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Microglia are immune cells resident in the central nervous system (CNS) responsible for fundamental physiological and pathological processes. Microglia support neuronal homeostasis and facilitate neuronal network formation by synaptic pruning. Surveillant microglia can activate, adapt and respond accordingly to specific stimuli.
Microglia dysfunction has been implicated as a key player in neurodegeneration afflictions, including Alzheimer’s Disease (AD). The limited availability and inconsistency of primary human microglia has constrained research and therapeutic progress.
Rare variants of TREM2 (triggering receptor expressed on myeloid cells 2), an immune receptor expressed on microglia known to trigger phagocystosis of bacteria and the release of reactive oxygen species, are associated with an increased risk of developing AD. Most TREM2 mutations found in AD risk variants are heterozygous mutations that impact the binding of TREM2 ligands or the shedding of the extracellular domains. Loss‐of‐function mutations of TREM2 and adaptor protein TYROBP have also been linked to the development of Nasu–Hakola disease, an inflammatory degenerative disease of the brain and bone, leading to premature dementia and death.
To enable investigation of the functional consequences of TREM2 variants, a frameshift in TREM2 exon 2 in either one allele (heterozygous; C60MfsTer45; iCell Microglia TREM2 HZ) or both alleles (homozygous; P59AfsTer16 and P59AfsTer46; iCell Microglia TREM2 HO) near amino acid 60 was engineered in iPSCs from an otherwise apparently healthy, normal donor background, 01279.
Comparative Marker Expression iCell Microglia were labeled for the presence of cell surface (CD45, CD11b, CD11c, TREM2 and, CD33) and intracellular (P2RY12, TMEM119, CX3CR1, IBA1) antigens by flow cytometry. The specific staining is compared against matched isotype controls. A comparison of cell surface and intracellular antigens reveals similar marker expression across iCell Microglia 01279 and the two TREM2 engineered lines (Fig. 1).
Phagocytosis In Figure 2, a comparison is shown between iCell Microglia and the engineered TREM2 lines. Phagocytosis of S.aureus BioParticles® was measured over time using an IncuCyte® S3 Live-Cell Analysis System. The iCell Microglia TREM2 HZ and iCell Microglia HO exhibit phagocytic activity, but at a reduced activity relative to the control line. The reduced phagocytosis in TREM2 variants were correlated to their survival in vitro (data not shown).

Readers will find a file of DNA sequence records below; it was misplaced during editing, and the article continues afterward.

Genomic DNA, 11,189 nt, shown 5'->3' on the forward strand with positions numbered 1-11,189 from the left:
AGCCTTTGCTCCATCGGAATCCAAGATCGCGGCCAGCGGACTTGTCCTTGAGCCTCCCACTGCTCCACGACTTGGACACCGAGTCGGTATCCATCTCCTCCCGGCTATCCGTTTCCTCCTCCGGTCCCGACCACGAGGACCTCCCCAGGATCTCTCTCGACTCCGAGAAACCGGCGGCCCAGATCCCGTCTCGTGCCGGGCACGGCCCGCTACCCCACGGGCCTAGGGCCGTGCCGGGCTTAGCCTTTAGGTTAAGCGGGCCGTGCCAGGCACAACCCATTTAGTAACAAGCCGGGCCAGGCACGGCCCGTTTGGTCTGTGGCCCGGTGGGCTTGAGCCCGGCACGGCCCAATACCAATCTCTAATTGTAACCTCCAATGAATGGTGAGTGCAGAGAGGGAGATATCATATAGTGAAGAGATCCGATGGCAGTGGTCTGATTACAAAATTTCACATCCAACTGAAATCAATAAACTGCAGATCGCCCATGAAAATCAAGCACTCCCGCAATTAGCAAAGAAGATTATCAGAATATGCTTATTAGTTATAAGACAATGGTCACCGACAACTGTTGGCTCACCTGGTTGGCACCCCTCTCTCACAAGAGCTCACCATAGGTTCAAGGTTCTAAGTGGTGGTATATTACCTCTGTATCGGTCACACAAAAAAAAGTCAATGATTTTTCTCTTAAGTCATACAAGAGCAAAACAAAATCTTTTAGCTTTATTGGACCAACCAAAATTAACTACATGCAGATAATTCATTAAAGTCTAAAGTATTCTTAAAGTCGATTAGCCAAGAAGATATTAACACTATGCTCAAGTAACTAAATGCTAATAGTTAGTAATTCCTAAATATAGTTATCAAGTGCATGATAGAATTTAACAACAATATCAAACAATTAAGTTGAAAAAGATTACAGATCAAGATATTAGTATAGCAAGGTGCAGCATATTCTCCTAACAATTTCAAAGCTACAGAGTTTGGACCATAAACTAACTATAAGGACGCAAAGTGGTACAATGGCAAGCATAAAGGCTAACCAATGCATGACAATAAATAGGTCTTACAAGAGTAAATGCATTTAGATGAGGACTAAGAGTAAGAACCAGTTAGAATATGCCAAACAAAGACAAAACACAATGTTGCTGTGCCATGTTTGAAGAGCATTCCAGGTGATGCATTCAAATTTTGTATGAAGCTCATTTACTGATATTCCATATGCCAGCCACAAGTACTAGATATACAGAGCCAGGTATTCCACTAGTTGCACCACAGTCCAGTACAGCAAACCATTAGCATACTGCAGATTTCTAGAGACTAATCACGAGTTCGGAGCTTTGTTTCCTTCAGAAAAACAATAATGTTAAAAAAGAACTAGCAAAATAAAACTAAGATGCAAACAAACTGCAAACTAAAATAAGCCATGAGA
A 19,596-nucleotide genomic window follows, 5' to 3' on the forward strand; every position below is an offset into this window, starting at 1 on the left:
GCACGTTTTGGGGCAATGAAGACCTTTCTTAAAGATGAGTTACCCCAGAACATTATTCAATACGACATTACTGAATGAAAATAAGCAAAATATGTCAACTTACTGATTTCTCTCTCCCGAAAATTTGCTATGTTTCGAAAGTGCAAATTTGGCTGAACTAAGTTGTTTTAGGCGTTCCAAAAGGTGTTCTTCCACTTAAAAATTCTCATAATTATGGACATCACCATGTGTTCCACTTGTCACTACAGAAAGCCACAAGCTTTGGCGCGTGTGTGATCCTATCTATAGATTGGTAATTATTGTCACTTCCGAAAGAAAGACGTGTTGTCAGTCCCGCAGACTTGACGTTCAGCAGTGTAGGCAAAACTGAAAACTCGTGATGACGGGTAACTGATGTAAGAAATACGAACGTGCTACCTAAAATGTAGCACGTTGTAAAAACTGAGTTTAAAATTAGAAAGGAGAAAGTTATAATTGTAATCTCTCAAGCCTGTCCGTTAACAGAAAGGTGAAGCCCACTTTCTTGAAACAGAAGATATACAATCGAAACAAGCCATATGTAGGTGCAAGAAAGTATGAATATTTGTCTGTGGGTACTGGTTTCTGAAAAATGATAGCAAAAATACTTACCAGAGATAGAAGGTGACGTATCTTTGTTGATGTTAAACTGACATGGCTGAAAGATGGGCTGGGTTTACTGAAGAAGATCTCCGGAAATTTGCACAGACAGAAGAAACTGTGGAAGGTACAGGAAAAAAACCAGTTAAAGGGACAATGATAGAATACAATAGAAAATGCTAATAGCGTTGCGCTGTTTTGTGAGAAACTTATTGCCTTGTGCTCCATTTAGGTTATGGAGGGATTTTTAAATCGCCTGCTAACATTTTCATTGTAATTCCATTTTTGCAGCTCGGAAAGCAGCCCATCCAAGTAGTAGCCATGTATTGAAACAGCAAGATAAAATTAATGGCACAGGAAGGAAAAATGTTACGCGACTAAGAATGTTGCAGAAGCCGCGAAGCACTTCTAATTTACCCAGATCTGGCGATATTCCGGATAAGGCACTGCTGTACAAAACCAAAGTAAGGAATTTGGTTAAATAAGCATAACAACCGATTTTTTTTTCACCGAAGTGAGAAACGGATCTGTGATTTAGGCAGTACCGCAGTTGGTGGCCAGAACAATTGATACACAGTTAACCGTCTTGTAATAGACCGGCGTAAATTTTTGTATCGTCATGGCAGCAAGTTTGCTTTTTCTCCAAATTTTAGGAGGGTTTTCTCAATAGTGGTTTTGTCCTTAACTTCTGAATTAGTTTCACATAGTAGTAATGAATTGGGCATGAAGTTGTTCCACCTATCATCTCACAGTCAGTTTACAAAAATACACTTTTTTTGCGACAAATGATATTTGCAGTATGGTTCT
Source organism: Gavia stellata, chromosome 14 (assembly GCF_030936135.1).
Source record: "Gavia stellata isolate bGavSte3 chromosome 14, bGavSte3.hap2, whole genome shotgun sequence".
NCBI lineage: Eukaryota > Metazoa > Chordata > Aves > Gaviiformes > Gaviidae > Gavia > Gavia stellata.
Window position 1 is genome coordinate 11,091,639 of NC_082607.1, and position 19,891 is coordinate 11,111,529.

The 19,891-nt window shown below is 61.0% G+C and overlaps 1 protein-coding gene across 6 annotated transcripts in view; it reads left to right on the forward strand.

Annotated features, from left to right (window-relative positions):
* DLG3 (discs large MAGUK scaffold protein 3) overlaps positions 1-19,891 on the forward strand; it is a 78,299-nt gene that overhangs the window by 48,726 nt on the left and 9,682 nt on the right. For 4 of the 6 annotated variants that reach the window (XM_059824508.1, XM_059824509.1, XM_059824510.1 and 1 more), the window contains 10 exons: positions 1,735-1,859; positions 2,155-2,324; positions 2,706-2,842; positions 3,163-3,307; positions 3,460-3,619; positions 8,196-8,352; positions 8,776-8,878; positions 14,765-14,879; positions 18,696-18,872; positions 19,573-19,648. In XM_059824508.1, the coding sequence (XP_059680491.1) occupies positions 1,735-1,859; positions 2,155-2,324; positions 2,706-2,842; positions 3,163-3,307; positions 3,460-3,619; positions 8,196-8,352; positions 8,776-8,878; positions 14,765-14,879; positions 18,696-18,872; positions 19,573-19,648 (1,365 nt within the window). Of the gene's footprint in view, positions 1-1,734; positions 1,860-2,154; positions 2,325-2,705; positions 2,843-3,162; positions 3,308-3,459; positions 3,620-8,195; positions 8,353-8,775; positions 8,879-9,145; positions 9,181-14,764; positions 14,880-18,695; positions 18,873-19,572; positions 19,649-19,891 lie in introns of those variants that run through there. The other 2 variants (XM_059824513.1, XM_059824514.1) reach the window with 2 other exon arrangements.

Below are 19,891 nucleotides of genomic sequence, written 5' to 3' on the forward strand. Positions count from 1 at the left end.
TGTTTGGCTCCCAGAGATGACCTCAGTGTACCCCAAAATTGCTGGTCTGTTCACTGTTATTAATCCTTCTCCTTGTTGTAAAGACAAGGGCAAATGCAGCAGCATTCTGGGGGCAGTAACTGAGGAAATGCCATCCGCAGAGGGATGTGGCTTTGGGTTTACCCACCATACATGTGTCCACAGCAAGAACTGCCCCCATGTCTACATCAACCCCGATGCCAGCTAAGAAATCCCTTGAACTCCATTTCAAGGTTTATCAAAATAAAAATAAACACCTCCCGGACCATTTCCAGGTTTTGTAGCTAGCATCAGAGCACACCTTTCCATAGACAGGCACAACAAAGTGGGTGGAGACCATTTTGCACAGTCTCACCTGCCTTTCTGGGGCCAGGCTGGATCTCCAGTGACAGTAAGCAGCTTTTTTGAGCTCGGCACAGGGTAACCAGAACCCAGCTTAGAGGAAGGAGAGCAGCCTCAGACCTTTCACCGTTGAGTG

TREM2 Expression Levels Soluble TREM2 levels were quantified from the iCell Microglia control and TREM2 variants using a SimpleStep ELISA (Fig. 3A). The TREM2 antibody recognizes the extracellular portion of the TREM2 protein. The iCell Microglia control and TREM2 variants were thawed and plated at the same density in maintenance media in a 96-well plate. The spent media was collected at 3 days and 7 days post thaw to determine the levels of soluble TREM2. The amount of TREM2 in total protein lysates was measured by Western blot. Cell lysates of iCell Microglia control, TREM2 and another engineered line, iCell Microglia SNCA A53T, were electrophoretically separated and detected with anti-TREM2 antibody using the ProteinSimple Wes System along with a molecular weight markers (Fig. 3B).
Cytokine Response The cytokine response of stimulated iCell Microglia and TREM2 variants were compared by multiplex assay (Fig. 4). iCell Microglia were plated in maintenance media and allowed to recover for 72 h prior to stimulation with LPS, interferon gamma or both for 24 h. Supernatants were collected and assayed using the multiplex Luminex system.
Figure 1. Schematic Representation of TREM2 Protein A frameshift mutation engineered in exon 2 of the TREM2 gene (indicated by the arrow) interferes with the signal peptide domain. Figure 2. Engineered Variants of 01279 and the Predicted Amino Acid Sequence for the TREM2 Exon 2 Domain